How did you come to anarchism as a viewpoint that made sense of the world for you?

I was born in 1969 and came of age at a time when the white, American middle class was consumed by existential doubts about its place in the social order and its future. Although my family was very staid and restrained, with an attitude rooted more in the 1950s than the 1960s, I vividly remember the eruption of things like yoga, jogging, EST, and encounter groups (etcetera) into my white, suburban world. These practices, which emerged from the counterculture and later became mainstream, helped people address anxieties about their identities and how they fit into a larger context.

Anarchism helped me address some of these issues. Filtered through the lens of punk rock, it gave me a vocabulary with which to connect personal feelings of alienation to larger social processes, and it did so without the saccharine boundarylessness characteristic of the trends that I just described. Its insistence that ends and means should coincide resonated with the New Left idea that the “personal is political.” While I now see that my “anarchism” had more in common with democratic strains borne of the New Left than the classical anarchism of a Bakunin or a Kropotkin, it helped me place my experience in a broader framework and offered me tools with which to engage it.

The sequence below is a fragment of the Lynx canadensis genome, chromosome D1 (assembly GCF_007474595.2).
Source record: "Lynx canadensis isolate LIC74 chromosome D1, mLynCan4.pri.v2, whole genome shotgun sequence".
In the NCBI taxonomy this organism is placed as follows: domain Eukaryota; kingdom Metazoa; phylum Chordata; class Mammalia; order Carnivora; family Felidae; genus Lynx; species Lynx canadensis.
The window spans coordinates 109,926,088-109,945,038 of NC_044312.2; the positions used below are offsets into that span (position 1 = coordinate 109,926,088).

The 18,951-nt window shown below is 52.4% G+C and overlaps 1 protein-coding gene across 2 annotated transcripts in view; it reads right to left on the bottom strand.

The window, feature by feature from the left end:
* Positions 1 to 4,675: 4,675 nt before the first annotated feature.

Can you talk about what lead you to develop the Institute for Anarchist Studies? What were your hopes with this institute?

I founded the Institute for Anarchists Studies in 1996, during the early stages of what was an explosion of intellectual work by anarchists and about anarchism. I had been involved in the anarchist movement since 1982 and, at the time, was a frustrated graduate student in the philosophy department at the New School for Social Research. I really hated academia and desperately wanted to link my intellectual pursuits to a broader community of engaged, radical scholars. Continue reading

Gentrification, colonialism, and bugs? The Calavera restaurant in Oakland

Photo credit: Calavera

It was a big deal when Calavera opened last August. It is Oakland’s only high-end Mexican restaurant and one of the few in the region to specialize in Oaxacan cuisine, which is world famous for its complexity and pre-Hispanic elements.

Also, as an anchor tenant of The Hive, Signature Development’s new live-work complex in “Uptown,” its launch was a vote of confidence in the gentrification of the area—signaling that people with money expect it to remain a place for people with money. Even more interestingly, the restaurant engages major traumas in the city’s history: although it is often considered a Black city, its lands were once Mexican and Indigenous before that. To serve Oaxacan food in Oakland is to evoke these chapters in its past as well as the brutal colonization that closed them.

I had these issues in mind when a friend and I visited Calavera last Saturday. How did it navigate them? Did it do so while tasting good?

The Scene